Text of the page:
Ehlers-Danlos Syndrome (Variants 1 and 2)

Other Names: EDS
Affected Genes: TNXB
Inheritance: Autosomal Recessive
Mutation: chr12:1499124-1499124: G/A; chr12:1490385-1490385: G/A
Breed(s): Chihuahua, Miniature Poodle, Poodle, Standard Poodle, Toy Poodle

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Common Symptoms

Ehlers-Danlos syndrome is an inherited Connective Tissue disease affecting dogs. Affected dogs typically present prior to 2 years of age with loose (hypermobile) joints, fragile blood vessels, and excessively elastic skin that is easily torn or bruised and can be stretched beyond limits seen in normal dogs. Dogs may display open wounds or scars from previous injuries and are at increased risk for joint dislocation.


Testing Tips

Genetic testing of the TNXB gene will reliably determine whether a dog is a genetic Carrier of Ehlers-Danlos syndrome. This test examines the genome for two genetic mutations in the TNXB gene associated with this disease. Dogs inheriting a single copy of either Mutation are considered carriers of the disease and will not develop clinical signs. Dogs which have either inherited two copies of the same mutation (one from each parent) or have inherited one copy of both mutations (one from each parent) are expected to be affected with Ehlers-Danlos syndrome.

Ehlers-Danlos syndrome is inherited in an Autosomal Recessive manner in dogs meaning that they must receive two copies of the mutated gene (one from each parent) to develop the disease. In general, carrier dogs do not have features of the disease but when bred with another carrier of either mutation, there is a risk of having affected pups. Each pup that is born to this pairing has a 25% chance of inheriting the disease and a 50% chance of inheriting one copy and being a carrier of the TNXB gene mutation. Reliable genetic testing is important for determining breeding practices. In order to eliminate these mutations from breeding lines and to avoid the potential of producing affected pups, breeding of known carriers to each other is not recommended. Dogs that are not carriers of these mutations have no increased risk of having affected pups.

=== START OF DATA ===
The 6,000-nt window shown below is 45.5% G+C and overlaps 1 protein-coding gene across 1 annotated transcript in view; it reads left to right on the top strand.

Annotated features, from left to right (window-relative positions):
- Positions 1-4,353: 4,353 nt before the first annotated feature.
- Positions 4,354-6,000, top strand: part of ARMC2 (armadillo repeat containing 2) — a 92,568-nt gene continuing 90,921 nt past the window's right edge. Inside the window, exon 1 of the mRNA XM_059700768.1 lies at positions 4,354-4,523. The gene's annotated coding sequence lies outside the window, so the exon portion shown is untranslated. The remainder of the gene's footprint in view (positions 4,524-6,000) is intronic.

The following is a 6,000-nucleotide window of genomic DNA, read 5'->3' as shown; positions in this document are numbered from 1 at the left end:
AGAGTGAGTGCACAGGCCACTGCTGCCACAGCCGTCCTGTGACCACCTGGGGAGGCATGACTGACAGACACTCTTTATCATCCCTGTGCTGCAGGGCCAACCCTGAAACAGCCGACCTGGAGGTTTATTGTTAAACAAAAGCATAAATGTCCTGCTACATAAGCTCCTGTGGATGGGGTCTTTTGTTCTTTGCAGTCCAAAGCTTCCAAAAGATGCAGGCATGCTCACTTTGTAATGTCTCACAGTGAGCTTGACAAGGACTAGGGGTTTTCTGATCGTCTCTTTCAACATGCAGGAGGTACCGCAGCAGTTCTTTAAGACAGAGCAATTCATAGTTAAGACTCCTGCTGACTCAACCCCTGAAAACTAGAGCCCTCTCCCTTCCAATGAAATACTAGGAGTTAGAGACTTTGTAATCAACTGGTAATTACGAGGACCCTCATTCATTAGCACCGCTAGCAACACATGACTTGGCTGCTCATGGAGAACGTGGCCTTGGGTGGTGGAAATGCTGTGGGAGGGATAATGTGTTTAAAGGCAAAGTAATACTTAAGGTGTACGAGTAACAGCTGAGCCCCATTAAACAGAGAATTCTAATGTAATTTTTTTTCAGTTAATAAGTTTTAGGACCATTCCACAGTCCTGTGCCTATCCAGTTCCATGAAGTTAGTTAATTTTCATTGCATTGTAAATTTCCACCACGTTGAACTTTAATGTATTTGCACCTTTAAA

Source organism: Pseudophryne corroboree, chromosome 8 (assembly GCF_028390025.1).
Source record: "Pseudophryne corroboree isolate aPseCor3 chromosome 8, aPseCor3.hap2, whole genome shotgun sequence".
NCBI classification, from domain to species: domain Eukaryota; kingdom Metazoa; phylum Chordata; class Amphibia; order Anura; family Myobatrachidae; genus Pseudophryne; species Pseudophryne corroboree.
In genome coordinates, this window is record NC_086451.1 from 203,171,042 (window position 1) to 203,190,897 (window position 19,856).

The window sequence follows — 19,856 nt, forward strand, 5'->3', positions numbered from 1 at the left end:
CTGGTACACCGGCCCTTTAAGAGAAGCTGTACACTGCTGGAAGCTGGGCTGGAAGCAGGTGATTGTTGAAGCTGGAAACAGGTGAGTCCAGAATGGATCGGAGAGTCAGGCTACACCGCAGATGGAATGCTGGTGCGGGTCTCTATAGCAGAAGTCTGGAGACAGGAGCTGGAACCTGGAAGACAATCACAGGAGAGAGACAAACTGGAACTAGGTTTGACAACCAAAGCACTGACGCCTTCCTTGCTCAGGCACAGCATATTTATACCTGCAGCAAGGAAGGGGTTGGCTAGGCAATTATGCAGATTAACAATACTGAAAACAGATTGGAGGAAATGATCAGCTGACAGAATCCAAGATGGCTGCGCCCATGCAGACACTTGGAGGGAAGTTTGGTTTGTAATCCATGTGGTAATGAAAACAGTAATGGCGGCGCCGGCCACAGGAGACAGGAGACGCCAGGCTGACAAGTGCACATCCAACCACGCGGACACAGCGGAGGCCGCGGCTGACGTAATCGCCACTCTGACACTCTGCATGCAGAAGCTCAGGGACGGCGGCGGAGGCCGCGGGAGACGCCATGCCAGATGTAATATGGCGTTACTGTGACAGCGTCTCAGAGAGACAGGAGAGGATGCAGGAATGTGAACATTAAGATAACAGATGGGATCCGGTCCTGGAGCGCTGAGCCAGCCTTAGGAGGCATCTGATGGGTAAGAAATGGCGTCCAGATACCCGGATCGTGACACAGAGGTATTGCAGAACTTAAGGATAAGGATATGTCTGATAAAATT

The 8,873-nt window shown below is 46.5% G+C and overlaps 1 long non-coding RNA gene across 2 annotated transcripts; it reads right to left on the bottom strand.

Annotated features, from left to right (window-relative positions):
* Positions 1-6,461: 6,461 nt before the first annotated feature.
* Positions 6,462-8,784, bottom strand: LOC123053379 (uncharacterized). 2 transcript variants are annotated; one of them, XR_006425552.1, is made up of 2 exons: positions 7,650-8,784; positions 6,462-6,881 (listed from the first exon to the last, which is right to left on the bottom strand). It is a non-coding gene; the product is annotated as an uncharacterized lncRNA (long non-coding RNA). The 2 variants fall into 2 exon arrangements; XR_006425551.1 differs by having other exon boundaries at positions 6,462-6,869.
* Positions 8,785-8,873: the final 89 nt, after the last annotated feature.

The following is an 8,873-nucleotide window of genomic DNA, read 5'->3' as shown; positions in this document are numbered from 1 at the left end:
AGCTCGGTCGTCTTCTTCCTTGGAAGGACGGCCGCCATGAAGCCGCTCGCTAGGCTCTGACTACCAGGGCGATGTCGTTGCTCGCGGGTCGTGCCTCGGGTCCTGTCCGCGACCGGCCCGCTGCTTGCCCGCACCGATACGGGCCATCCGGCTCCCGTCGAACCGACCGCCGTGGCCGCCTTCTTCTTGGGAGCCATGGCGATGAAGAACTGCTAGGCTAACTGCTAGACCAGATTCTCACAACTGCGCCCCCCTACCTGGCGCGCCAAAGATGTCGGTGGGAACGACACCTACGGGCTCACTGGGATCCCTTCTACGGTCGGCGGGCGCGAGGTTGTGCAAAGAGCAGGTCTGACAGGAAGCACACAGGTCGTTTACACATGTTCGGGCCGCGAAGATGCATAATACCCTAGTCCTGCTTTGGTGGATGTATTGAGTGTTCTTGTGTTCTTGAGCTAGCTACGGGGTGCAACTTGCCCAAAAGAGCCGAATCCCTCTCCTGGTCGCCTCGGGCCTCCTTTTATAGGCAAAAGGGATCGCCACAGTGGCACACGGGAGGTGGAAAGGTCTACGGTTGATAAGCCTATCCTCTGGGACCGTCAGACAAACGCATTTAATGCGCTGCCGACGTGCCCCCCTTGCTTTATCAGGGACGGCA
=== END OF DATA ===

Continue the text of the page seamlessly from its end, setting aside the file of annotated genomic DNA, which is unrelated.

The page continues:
There may be other causes of this condition in dogs and a normal result does not exclude a different mutation in this gene or any other gene that may result in a similar genetic disease or trait.


References

  • Bauer A, de Lucia M, Leuthard F, Jagannathan V, Leeb T. Compound heterozygosity for TNXB genetic variants in a mixed-breed dog with Ehlers-Danlos syndrome. Anim Genet. 2019 Oct;50(5):546-549. doi: 10.1111/age.12830. [PubMed: 31365140]